Monday, June 11, 2007

Is the United States Safer?

By ROGER COHEN
OP-ED COLUMNIST
International Herald Tribune
June 10, 2007

NEW YORK

A couple of weeks before the 9/11 attack on the United States, I was traveling with my family from New York to Minneapolis. My daughter, then aged 3, had not been well. As we waited at La Guardia Airport, her face grew blotchy with a mounting fever and I decided we would have to cancel the trip.

"We won't be boarding, so please take our bags off the plane," I told the agent from Northwest Airlines. She said that might not be possible. I insisted that, for security reasons if nothing else, Northwest could not take our luggage without us. She shrugged. Our suitcases disappeared to Minnesota.

What a simple plot, I thought. Terrorist checks in with "wife" and "children." Kid gets sick. Bags go anyway - and boom!

I soon discovered even this ruse was superfluous. All you had to do, back before Sept. 11, 2001, was learn to fly (but not to land) and buy box-cutters.

This incident came back to me as I pondered the outcry provoked among other Democratic presidential candidates by Senator Hillary Clinton's lapidary comment: "I believe we are safer than we were."

This statement, in a recent televised debate, had the merit of being true. The United States is safer than when bags flew without passengers, intelligence services were deaf to each other and airport security a joke. It is a less pleasant place - more fearful, distrustful and vengeful - but it is more secure.

That is something you know, whatever the numbers, just as you know inflation is rising, whatever the statistics say. The United States has escaped attack these past six years because it is harder to hit, not because the bomb-us-back-to-the-Caliphate boys took a time-out.

But Clinton broke a rule among many Democrats: that no merit be accorded to any aspect of Bush administration policy. The response from her Democratic rivals, Senator Barack Obama of Illinois and former Senator John Edwards, was ferocious.

Obama, scholarly as ever, put out a memorandum titled "America is not safer since 9/11." Edwards declared: "Today we know two unequivocal truths about the results of Bush's approach - there are more terrorists, and we have fewer allies."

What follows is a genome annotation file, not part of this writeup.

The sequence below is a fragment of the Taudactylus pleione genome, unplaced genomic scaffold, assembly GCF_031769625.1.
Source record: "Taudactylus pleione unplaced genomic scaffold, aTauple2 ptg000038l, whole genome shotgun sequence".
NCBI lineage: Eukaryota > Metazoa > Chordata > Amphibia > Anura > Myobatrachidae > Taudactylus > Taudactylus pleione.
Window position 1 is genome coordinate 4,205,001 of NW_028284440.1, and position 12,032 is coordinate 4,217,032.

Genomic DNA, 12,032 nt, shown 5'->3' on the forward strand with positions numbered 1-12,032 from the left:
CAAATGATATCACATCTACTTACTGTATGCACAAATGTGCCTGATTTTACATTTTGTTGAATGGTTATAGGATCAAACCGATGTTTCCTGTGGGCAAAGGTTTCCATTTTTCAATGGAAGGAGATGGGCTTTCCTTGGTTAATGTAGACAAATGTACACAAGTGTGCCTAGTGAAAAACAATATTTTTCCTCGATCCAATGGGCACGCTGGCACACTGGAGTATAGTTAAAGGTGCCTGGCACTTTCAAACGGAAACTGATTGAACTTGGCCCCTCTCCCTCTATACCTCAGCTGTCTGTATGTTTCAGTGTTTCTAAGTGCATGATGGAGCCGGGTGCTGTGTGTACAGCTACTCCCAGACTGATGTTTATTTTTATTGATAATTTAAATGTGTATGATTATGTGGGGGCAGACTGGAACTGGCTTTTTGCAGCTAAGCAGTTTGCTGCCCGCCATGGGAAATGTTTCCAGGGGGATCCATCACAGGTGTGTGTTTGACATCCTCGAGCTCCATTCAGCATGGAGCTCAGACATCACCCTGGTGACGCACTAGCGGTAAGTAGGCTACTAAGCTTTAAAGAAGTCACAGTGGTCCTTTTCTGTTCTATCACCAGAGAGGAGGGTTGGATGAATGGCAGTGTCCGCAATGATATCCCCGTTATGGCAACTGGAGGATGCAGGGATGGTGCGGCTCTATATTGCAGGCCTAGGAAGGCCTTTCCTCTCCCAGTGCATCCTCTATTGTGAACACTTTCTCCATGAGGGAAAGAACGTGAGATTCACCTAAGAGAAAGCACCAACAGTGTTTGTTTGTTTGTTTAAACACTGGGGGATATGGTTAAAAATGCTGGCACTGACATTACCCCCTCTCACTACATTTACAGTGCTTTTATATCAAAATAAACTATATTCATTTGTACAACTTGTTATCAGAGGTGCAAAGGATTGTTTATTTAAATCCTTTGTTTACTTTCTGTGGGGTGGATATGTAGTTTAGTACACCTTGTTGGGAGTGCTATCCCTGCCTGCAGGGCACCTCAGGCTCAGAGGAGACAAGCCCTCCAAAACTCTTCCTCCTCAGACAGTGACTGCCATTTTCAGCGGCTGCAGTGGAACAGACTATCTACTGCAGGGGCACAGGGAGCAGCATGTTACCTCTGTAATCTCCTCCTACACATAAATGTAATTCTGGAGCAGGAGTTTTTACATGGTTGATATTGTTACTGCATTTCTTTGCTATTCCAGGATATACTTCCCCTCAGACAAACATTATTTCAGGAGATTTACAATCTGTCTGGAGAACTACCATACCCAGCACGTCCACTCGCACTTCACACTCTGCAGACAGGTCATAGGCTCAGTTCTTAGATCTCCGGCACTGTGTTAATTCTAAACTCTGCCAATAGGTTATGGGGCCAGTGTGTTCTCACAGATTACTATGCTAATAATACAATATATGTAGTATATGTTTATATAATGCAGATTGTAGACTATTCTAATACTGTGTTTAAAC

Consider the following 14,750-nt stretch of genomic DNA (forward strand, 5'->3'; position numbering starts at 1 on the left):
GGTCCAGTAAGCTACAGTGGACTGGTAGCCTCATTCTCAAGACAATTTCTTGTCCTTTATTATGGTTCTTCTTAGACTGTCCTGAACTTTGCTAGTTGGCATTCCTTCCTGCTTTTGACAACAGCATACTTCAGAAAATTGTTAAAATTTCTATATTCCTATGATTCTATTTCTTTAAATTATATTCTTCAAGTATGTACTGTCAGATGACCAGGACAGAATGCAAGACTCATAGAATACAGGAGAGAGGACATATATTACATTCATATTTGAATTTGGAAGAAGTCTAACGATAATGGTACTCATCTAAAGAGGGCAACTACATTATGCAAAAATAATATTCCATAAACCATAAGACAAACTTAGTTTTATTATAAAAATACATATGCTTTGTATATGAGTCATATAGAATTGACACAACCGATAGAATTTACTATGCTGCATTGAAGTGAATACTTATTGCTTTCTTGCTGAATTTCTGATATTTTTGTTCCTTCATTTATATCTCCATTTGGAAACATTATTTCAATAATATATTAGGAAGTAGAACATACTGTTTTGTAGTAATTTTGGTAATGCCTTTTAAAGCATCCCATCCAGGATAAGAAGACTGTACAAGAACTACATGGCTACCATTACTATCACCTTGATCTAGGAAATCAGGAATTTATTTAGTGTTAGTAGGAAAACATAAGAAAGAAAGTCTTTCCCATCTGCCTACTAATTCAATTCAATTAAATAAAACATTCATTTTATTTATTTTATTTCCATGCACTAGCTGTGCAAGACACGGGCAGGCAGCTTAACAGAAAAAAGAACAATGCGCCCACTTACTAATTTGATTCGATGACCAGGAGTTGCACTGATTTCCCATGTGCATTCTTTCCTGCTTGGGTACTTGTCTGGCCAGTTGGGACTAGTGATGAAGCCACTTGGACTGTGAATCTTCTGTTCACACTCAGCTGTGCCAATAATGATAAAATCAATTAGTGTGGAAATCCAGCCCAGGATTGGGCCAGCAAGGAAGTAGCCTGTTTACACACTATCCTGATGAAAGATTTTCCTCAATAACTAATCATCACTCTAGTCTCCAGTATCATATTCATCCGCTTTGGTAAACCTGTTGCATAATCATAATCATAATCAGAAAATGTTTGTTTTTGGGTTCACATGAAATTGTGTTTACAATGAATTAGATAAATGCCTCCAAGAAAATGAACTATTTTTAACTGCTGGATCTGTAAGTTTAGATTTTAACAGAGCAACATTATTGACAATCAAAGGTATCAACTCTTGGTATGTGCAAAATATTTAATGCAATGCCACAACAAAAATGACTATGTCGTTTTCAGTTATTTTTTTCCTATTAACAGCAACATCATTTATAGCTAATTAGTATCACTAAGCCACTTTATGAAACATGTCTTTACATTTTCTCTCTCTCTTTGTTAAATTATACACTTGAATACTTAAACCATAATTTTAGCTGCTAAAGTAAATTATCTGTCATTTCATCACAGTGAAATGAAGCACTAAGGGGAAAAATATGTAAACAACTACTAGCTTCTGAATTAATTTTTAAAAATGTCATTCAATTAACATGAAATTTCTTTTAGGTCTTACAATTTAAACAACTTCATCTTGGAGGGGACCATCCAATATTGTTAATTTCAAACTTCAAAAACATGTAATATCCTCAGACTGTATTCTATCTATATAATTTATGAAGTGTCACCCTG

In the arsenal of both candidates were last year's National Intelligence Estimate, which asserted that the terrorist threat to the United States has grown as Iraq-spurred Islamic radicalism spread, and a State Department report saying deaths from terrorist attacks rose 40 percent in 2006, especially in Iraq and Afghanistan.

But Clinton was not endorsing the Bush administration's foreign policy, and she stated that "We are not yet safe enough." Score one for Hillary giving it to the American people straight.

The only way the Democrats are going to lose an election that is theirs to win is by believing undiluted Bush-bashing alone will deliver the White House. Americans, thinking past Bush, want their truths unvarnished.

In that spirit, here is a question. If the United States is safer, what about Americans, millions of whom live overseas? Philip Gordon, a foreign policy expert at the Brookings Institution, told me he changed the first sentence of his new book, "Winning the Right War," after agonizing over this issue.

The sentence initially read: "Six years after the start of the 'war on terror,' the United States is less safe, our enemies are stronger and more numerous, and the war's key battleground - the Middle East - is dangerously unstable."

But he ended up substituting "Americans are less safe" for the United States. Gordon explained: "I was torn. Bush foreign policy has driven too many into the camp of those sympathetic to terrorists and the threat is greater. But the homeland is better protected."

Battling terrorism is murky work. Gordon's dilemma was real. I am not convinced that, outside Iraq and Afghanistan, where wars are being fought, Americans are less safe than in the days of the Khobar Tower bombing, the attacks on the U.S. embassies in Kenya and Tanzania, the USS Cole bombing and 9/11 itself.

To state the obvious, radicalized Muslims did all this before Bush invaded two Islamic countries and so "radicalized" Muslims.

When I look at my daughter Adele today, I sometimes think of that moment before 9/11, in the world gone by that we did not value enough. In case you are wondering, she spent several days in the hospital in critical condition, victim, it transpired, of a spider bite.

She has emerged toughened, more resilient. Her birthday, as it happens, is Sept. 11.

E-mail: rocohen@iht.com

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